These days, those who represent the twin extremes in Israeli politics – secularism and ultra-orthodoxy – and who decline to describe Israel messianically as “reshit tzemichat ge’ulatenu” – the first flowering of our redemption’ – take it for granted that the Holy Land has a special place in God’s eyes and Jewish affections, which give Tal and Geshem a distinctive symbolism.

    It is not only antipodean communities where the Tal and Geshem poems gained extra status from about the middle of the twentieth century. Even in the northern hemisphere where Tal and Geshem occasioned no geographical problems, the prayers assumed additional significance all over the Jewish world. Their newly enhanced status appears to be a concomitant of the re-birth of Israel in 1948. The rather limited question, “Is Israel blessed with good weather?” is part of the broader question, “What is the matzav, the situation, in Israel?”

    In the final analysis, the traditional timings for Tal and Geshem are more logical than Cohen’s calendrical tinkering. Regardless of local conditions, Pesach indicates the Jewish people’s national springtime, the appropriate time to pray for dew. Sh’mini Atzeret at the end of Sukkot emphasises the concern that the sukkah will not be marred by rain – nor will the upbuilding of the Land be compromised by internal dissension or external threat – and hence a rain prayer is appropriate at the end of the festival.

    A concluding question: if the establishment congregations in Australia were satisfied to omit Tal and Geshem, why were they so apparently inconsistent as to generally retain (without argument) the liturgical interpolations in the Amidah blessings referring to wind, dew and rain? The answer may be quite pragmatic. It may be that the Tal and Geshem poems were highly public choral features, “large print prayers”, as it were, whilst the Amidah interpolations were “small print”, relatively unnoticed or unremarked by the average worshipper. Whether the “large print” poems were sung by cantor and choir or even declaimed in English, synagogue theatrics seem to have mattered more than spiritual piety and devotion.

    Acknowledgements
    I appreciate the assistance of Joe Kensell and David Havin in preparing this paper.

    Endnotes
    1. Raymond Apple, “Is there a Minhag Australia?” AJHS Journal, vol. 21, part 2 (2013), pp. 186–94.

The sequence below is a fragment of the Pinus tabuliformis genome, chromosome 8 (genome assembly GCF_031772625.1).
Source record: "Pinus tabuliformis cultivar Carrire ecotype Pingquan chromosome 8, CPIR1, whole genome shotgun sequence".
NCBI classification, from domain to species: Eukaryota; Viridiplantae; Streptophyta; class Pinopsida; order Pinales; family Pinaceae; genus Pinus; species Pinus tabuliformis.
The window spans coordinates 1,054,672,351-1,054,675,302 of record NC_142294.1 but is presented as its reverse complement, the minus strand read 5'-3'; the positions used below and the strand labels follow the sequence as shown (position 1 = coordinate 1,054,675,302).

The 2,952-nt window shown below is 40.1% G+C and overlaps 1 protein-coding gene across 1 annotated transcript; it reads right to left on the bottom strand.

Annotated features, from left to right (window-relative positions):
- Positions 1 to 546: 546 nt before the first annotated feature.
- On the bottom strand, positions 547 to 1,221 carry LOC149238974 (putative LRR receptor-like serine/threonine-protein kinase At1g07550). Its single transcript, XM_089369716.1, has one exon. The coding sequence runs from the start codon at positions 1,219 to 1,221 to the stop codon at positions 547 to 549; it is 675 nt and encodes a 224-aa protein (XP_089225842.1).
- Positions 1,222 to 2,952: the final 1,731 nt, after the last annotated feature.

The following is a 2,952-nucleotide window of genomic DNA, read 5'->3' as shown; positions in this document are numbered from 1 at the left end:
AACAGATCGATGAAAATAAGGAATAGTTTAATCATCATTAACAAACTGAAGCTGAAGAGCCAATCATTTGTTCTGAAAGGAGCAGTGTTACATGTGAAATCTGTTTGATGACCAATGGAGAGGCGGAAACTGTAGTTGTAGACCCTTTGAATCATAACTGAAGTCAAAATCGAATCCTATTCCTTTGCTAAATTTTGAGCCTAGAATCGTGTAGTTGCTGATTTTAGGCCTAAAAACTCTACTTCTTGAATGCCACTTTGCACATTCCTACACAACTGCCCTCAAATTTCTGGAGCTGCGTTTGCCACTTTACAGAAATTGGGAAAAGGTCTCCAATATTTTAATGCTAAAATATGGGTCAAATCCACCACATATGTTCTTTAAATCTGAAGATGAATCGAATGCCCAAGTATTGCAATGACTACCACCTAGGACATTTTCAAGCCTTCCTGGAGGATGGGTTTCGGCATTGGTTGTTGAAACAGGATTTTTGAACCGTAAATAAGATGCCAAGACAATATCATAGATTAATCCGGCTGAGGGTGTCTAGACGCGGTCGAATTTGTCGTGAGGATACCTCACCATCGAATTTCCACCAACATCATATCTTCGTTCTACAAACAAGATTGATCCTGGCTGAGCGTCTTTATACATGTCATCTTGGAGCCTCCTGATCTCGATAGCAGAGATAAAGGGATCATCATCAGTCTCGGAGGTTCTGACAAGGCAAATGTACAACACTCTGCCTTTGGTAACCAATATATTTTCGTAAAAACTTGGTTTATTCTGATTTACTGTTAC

2. Abraham Millgram, Jewish Worship, Philadelphia, JPSA, 1971, pp.221–22; Shlomo M Brody, A Guide to the Complex: Contemporary Halakhic Debates, Jerusalem: Maggid, 2014, pp. 165–57; AA and DJ Lasker, “The Jewish Prayer for Rain in the Post-Talmudic Diaspora”, AJS Review, vol. 9, part 2 (1984), pp. 141–74.

    3. The siddur edited by Rev. Simeon Singer was supervised and authorised by Chief Rabbi Nathan Marcus Adler. The Routledge Service of the Synagogue for the festivals was edited by DM Davis and HM Adler and issued with the approval of Hermann Adler. Cf. Isaac Lerner, Torat HaMinhagim: Studies of the Nusach Ha’Tefillah and Oher Minhagim of the Unted Synagogue, London, London, United Synagogue, n.d.

    4. Hart’s letter is printed in Rabbi Lazarus Morris Goldman’s 1954 book, The Jews in Victoria in the Nineteenth Century, Melbourne, self-published, 1954, pp. 58–9.

    5. Ibid., pp. 558–9.

    6. Raymond Apple, “Rabbinic Responsa Relating to Australia: Abraham Eber Hirschowitz“, AJHS Journal, vol. 9, part 6 (1984).

    7. Abraham Eber Hirschowitz, Bet Avraham (Heb.), Jerusalem, 1908.

    8. J Aron and J Arndt, The Enduring Remnant, Melbourne, MUP, 1992, p. 117.

    9. Chayyim Shabbatai (‘Maharhash’, 1555–1647) was chief rabbi of Salonika and was widely consulted. His letter to Brazil is in his responsa Torat Chayyim, vol. 3, ch. 3.

    10. Brody, A Guide to the Complex, p. 267.

    11. “Kallir”, cols, Encyclopedia Judaica, vol. 10, pp. 713–15; compare with I. Elbogen, “Kalir Studies”, Hebrew Union College Annual, vol. 3 (1926), pp. 215–24.

    12. Macy Nulman, Concise Encyclopedia of Jewish Music, New York, McGraw-Hill, 1975, p. 206.

    13. JH Hertz, The Pentateuch and Haftorahs, one vol. edition, London, Soncino Press, 5713 (1952), pp. 730–1.

    14. Raymond Apple, Francis Lyon Cohen: The Passionate Patriot, Sydney, AJHSJ (1995), pp. 709–11; cf. Hilary Rubinstein, “Zionism and Australian Spiritual Leaders 1896–1950”, AJHS Journal, vol. 9, part 6 (1984), pp. 327–40.

    15. Hertz’s orthodoxy is analysed by Derek Taylor, Chief Rabbi Hertz: The Wars of the Lord, London, Vallentine Mitchell, 2015.

    16. The current incumbent at the Great Synagogue, Rabbi Benjamin Elton, has come across old books in which the leaflet was inserted. Personal email communication.

    17. Israel Porush, The House of Israel: a study of Sydney Jewry from its foundation (1788) and a history of the Great Synagogue of Sydney, the mother congregation of Australian Jewry, on the occasion of its centenary (1878–1978), Melbourne, Hawthorn, 1977, pp. 92–3.

    18. Mendel Cohen, my great-grandfather, was many times president of the East Melbourne Hebrew Congregation. Only he could quell the rowdy congregational meetings; cf. Morris C Davis, History of the East Melbourne Hebrew Congregation Mickva Yisrael, 1857–1877, Melbourne, 1977.

    19. Porush, House of Israel, pp. 53–6; cf. Hebrew Standard, 5 October 1900.

    20. Aaron Blashki, Blashkiana – The Memoirs of Aaron Blashki, AJHS Special Publication – Melbourne, Hybrid Publishers, 2005).

    21. Raymond Apple, The Great Synagogue: A History of Sydney’s Big Shule, Sydney, UNSW Press, 2008, pp. 91–6. There is a view that Levy’s departure from Sydney was due to his Zionism but there were other issues.

    22. Ibid., pp. 96–9 and Israel Porush, The Journal of an Australian Rabbi, AJHS Special Publication, Melbourne, Hybrid Publishers, 1992.

    23. Raymond Apple, Francis Lyon Cohen, pp. 711–13.

    24. David Polish, Renew Our Days: The Zionist Issue in Reform Judaism, Jerusalem, WZO, 1976, ch. 2.

    25. Apple, Francis Lyon Cohen.

    26. Ibid., Ch. 10.

    27. Ibid.

    28. John S. Levi, Rabbi Jacob Danglow, Melbourne, MUP, 1995, index, “Zionism”.

    29. Benjamin J Elton, Britain’s Chief Rabbis and the Religious Character of Anglo-Jewry, 1880–1970, Manchester, Manchester UP, 2009.